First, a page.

And while during the sunny days of summer these places are fully functional and active, in the winter, they remain static with little function, they almost seem to be waiting for the next warm sunny day. The elements gradually invade the features in these landscapes. Bad weather takes over from the visitors and tourists as its only inhabitant, changing the landscape, eroding the infrastructures and the signs of human presence. Yet, there is a sense of purpose in these places, the design and lay out are in some cases conducive to the activities they offer: sit and look at the distant hills and soak up the feeble winter sun while having a break from daily obligations; walk along the path to see and be seen (Lake Como 02). The only incongruity is the lack of activity in a place that is well suited for it. Thus Winter also presents us with an experience of non-participation.
In Winter, I try to explore photography unfinished ambiguous qualities. On the one hand it can reveal, record and convey information with extreme clarity and on the other this same information can be inaccurate, ambiguous and unreliable. It is precisely the contradictory nature of photography that makes possible this paradox. This is a fundamental topic in photographic theory and relates closely to the issues I explore in my work. This ambiguity, this partial meaning photography has to offer is, indeed, one of the main components of my photographic practice. I am not really interested in showing the true qualities of that that I photograph, I try to deceive and manipulate the senses when photographing.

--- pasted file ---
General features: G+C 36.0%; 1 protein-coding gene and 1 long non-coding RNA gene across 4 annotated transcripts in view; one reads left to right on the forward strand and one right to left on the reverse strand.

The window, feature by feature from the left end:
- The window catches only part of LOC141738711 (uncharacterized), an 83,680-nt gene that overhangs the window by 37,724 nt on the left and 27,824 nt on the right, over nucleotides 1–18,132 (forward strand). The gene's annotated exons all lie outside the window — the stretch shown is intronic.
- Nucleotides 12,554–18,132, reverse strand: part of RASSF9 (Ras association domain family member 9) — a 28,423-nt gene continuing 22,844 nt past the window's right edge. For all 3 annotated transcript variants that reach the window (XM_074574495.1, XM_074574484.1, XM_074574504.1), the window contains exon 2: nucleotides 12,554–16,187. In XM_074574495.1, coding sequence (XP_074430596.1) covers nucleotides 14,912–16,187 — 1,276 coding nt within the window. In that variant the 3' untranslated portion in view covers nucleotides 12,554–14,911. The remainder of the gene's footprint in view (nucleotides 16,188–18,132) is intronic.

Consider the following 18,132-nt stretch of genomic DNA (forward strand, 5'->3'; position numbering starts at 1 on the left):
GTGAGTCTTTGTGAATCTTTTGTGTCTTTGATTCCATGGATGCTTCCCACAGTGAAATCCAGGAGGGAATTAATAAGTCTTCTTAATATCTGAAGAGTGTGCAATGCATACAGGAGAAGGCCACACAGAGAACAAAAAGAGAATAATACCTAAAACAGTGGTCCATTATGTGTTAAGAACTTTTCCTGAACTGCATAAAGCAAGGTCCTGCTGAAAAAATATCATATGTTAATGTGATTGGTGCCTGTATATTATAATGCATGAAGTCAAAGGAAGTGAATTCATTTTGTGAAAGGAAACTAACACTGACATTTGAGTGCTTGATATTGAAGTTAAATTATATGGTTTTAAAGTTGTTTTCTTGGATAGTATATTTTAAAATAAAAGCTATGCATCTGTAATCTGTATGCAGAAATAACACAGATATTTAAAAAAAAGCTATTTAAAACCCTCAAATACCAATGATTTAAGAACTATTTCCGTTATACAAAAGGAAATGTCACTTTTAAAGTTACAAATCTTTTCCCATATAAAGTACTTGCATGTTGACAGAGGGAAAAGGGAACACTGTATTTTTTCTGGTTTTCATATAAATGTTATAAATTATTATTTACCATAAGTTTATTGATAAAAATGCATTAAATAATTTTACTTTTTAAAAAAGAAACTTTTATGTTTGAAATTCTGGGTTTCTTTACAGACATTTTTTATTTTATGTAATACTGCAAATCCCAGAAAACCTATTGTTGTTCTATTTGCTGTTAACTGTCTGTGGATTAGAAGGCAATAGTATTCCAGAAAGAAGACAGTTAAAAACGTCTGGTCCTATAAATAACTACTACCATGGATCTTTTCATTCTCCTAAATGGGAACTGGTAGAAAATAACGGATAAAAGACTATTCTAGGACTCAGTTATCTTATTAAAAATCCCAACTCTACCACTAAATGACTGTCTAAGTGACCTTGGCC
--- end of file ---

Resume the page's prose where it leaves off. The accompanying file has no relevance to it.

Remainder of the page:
By not documenting these places true qualities I aim to allow viewers to interpret them more freely. Thus, I have endeavored to empty this collection of images of my impressions and opinions. I have let the metaphorical snow cover every inch of my photographs and to take away all the information that was unnecessary (my anecdotes, my experiences, my feelings). These photographs then, I hope, become empty landscapes, places of inner immensity where we can wander and wonder with our eyes from side to side and back again and find our own daydreams (4). In this way when we look at these photographs, I hope we become the architects of these internal spaces, creating our own world of meanings and functions for the objects and landscapes we see. These out-of-season resorts are vacant spaces with multiple utilities. On the one hand the obvious functions they have been designed for and on the other hand anything we can imagine ‘Immensity is within ourselves’ (5)
(1) Hall, Page (1999) The Geography of Tourism and Recreation, London: Routledge
(2), (3)Lefebvre, H (1996) Writings on Cities, Oxford: Blackwell Publishing
(4), (5) Bachelard, G (1964) The Poetics of Space, Boston: Beacon